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Chicago’s Real-Estate Forecast

“Realtors cannot change economic reality,” insisted Genie Birch, a Koenig & Strey GMAC agent and the president of the Chicago Association of Realtors (CAR). Birch’s remarks opened CAR’s economic forecast panel for 2010, which met on January 28th at the Holiday Inn Mart Plaza. Here are ten other things that Chicago real-estate agents heard from the panel:

“Realtors cannot change economic reality,” insisted Genie Birch, a Koenig & Strey GMAC agent and the president of the Chicago Association of Realtors (CAR). Birch’s remarks opened CAR’s economic forecast panel for 2010, which met on January 28th at the Holiday Inn Mart Plaza. Here are ten other things that Chicago real-estate agents heard from the panel:

  • When will Chicago recover from the recession? “Which one?” asked Geoffrey Hewings, the director of the Regional Economics Applications Laboratory (REAL) at the University of Illinois at Urbana-Champaign. Hewings noted that Illinois is below the employment levels that preceded the recession of 2000-2001. Overall, the state has lost 429,000 jobs since November 2000 (about 90 percent of those losses came in the current recession), which means that employment in Illinois is currently at April 1997 levels. If Illinois immediately turned things around and created 50,000 new jobs a year, he said, the state wouldn’t reach its employment level from 2000 until 2020. But that may be irrelevant: REAL forecasts the loss of at least another 100,000 jobs this year in Illinois.
  • In 2009, the number of permits to build new homes in the eight-county metropolitan area was fewer than the permits issued for Will County alone in 2005, said Michael Hart, an analyst with Hanley Wood Market Intelligence.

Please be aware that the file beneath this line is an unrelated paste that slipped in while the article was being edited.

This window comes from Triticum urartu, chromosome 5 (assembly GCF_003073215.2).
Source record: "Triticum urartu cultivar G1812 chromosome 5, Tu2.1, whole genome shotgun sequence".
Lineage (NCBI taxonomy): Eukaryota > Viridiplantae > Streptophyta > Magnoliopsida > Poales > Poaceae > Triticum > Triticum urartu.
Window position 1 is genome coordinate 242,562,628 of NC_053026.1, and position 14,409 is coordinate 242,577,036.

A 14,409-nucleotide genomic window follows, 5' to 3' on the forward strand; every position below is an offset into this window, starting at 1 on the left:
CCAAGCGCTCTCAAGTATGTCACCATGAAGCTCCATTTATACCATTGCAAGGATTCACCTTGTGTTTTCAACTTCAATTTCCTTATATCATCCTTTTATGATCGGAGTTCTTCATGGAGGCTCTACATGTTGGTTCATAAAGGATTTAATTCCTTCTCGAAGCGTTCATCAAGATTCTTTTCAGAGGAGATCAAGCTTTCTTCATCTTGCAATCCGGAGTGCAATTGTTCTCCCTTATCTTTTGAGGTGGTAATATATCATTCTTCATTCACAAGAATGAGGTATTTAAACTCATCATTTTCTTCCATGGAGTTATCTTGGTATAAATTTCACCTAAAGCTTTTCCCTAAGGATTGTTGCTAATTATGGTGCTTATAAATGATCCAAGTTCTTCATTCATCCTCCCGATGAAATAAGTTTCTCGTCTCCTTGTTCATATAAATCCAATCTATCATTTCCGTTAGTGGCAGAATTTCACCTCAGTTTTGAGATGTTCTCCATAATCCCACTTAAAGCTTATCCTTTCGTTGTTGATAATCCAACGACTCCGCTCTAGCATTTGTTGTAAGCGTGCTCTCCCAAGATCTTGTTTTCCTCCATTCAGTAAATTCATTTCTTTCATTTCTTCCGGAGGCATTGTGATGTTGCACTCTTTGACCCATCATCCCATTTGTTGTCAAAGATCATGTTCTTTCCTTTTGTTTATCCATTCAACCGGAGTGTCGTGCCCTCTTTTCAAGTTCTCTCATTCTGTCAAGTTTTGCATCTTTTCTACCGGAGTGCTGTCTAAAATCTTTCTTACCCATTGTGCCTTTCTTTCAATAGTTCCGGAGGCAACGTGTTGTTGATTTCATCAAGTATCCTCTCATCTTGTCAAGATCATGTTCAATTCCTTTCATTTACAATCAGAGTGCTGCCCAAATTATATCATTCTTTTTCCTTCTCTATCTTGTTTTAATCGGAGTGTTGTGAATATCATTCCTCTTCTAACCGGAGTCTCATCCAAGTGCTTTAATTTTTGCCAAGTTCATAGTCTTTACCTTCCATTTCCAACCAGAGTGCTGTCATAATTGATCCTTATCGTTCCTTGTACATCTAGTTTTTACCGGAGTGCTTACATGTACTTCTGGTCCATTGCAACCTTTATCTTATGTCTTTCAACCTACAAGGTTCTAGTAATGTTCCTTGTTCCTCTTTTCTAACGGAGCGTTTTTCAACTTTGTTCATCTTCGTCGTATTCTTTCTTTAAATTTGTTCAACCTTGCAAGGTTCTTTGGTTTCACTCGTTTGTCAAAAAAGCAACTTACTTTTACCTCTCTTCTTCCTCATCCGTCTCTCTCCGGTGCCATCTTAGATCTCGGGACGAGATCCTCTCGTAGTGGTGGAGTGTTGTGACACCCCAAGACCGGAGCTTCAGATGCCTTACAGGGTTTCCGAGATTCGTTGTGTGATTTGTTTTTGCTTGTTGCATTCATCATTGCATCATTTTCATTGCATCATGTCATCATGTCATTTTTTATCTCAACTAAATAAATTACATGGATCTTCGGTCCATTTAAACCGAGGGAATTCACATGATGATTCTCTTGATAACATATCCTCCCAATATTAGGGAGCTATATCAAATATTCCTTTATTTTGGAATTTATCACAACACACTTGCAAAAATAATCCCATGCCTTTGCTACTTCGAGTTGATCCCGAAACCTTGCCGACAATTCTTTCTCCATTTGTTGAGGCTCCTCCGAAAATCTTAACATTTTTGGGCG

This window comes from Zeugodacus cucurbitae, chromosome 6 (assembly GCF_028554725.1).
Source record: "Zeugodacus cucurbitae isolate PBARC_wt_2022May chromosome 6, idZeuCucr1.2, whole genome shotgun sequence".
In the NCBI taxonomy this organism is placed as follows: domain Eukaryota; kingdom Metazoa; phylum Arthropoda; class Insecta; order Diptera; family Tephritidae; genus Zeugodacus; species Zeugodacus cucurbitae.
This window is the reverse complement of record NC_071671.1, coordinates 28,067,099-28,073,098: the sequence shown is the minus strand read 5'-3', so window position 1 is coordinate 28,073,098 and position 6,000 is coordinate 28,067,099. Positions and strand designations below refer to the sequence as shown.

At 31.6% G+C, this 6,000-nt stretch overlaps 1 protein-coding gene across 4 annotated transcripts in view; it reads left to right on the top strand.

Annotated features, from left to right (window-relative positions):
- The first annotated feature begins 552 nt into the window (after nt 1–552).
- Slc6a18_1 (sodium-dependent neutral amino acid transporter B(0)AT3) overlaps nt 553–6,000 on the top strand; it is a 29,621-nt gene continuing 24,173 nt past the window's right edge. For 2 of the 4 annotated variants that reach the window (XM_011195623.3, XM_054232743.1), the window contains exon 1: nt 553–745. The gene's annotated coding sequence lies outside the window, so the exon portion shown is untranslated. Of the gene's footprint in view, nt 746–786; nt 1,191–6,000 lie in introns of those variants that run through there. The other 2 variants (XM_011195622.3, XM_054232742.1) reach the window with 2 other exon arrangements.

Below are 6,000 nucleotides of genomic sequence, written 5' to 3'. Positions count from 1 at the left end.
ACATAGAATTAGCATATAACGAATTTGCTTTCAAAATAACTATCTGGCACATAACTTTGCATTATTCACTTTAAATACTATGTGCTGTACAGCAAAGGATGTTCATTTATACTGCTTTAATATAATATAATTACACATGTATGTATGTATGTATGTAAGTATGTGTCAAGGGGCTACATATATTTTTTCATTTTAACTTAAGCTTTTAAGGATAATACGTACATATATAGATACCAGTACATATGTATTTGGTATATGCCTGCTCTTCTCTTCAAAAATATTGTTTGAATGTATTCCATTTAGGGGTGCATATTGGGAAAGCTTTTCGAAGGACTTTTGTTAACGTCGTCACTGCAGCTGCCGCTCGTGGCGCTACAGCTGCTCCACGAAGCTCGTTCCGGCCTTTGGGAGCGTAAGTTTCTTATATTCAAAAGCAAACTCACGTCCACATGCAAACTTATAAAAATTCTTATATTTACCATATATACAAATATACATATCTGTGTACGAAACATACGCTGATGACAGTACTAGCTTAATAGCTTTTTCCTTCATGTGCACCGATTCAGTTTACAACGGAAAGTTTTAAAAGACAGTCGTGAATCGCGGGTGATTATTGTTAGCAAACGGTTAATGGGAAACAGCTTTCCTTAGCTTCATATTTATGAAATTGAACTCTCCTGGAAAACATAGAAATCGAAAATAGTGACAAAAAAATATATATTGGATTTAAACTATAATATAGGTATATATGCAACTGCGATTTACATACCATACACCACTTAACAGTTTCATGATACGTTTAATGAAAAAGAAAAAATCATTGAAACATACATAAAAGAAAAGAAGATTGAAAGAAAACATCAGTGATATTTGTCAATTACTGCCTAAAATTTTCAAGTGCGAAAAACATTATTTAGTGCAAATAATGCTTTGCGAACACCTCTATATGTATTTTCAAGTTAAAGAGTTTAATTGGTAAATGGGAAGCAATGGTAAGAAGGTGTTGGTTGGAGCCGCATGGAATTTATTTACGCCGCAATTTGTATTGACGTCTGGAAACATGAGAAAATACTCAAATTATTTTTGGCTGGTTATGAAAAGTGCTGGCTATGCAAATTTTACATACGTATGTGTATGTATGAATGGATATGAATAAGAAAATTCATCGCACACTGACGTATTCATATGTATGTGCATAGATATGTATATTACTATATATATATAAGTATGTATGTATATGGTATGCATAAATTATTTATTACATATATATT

• ”In 2010, [buyers] are not going to extend themselves,” Hart added. “They’re going to move toward smaller, not bigger, homes. They’re not going to reach for the most they can afford.” 
  • Home affordability has definitely increased, thanks to low prices and low mortgage rates. Hart said that Chicago-area housing affordability “is the highest it’s been since 2003.” Sixty-two percent of the population can afford a median-priced existing home, and 42 percent can afford a median-priced new home.
  • Locally, in  2009, foreclosures, short sales, and bank-owned sales accounted for 38 percent of all sales of single-family homes and 24 percent of condo sales, said Gail Lissner, vice-president of Appraisal Research Counselors.
  • The glut of unsold downtown Chicago condos, either completed or under construction, eased up in 2009, Lissner said. The 3,225 condos available in the third quarter of 2009 was a 30 percent reduction from the same time in 2008, when 4,670 condos sat unsold. Some of those available condos may convert to rental, but Lissner said to “expect slow absorption of unsold inventory.”
  • Apartment vacancies nationwide have risen in the past several years from 1 or 2 percent to today’s levels of 8 to 14 percent, said Joe Cosenza, the vice-chairman of Inland Real Estate Group. “Most people believe tomorrow it will be worse,” he said. “I don’t. Why? One: nobody is building. Two: They’re not buying your condos and townhouses.”
  • “The market doesn’t know where it wants to go,” said REAL’s Geoffrey Hewings. “It’s looking for a signal from the economy that it’s time to recover. But it’s not getting that signal.”
  • That’s why Hewings forecasted further declines in home prices this year. He expected to see home prices in the Chicago area in October 2010 running about 7 percent below where they were in October 2009.
  • Nor did Hewings expect home sales to rebound very much. In the Chicago area, he said, the sales total for the year will be “negative to close to zero” compared with 2009. But at least it won’t drop back down to the seriously depressed numbers of 2008, he said.

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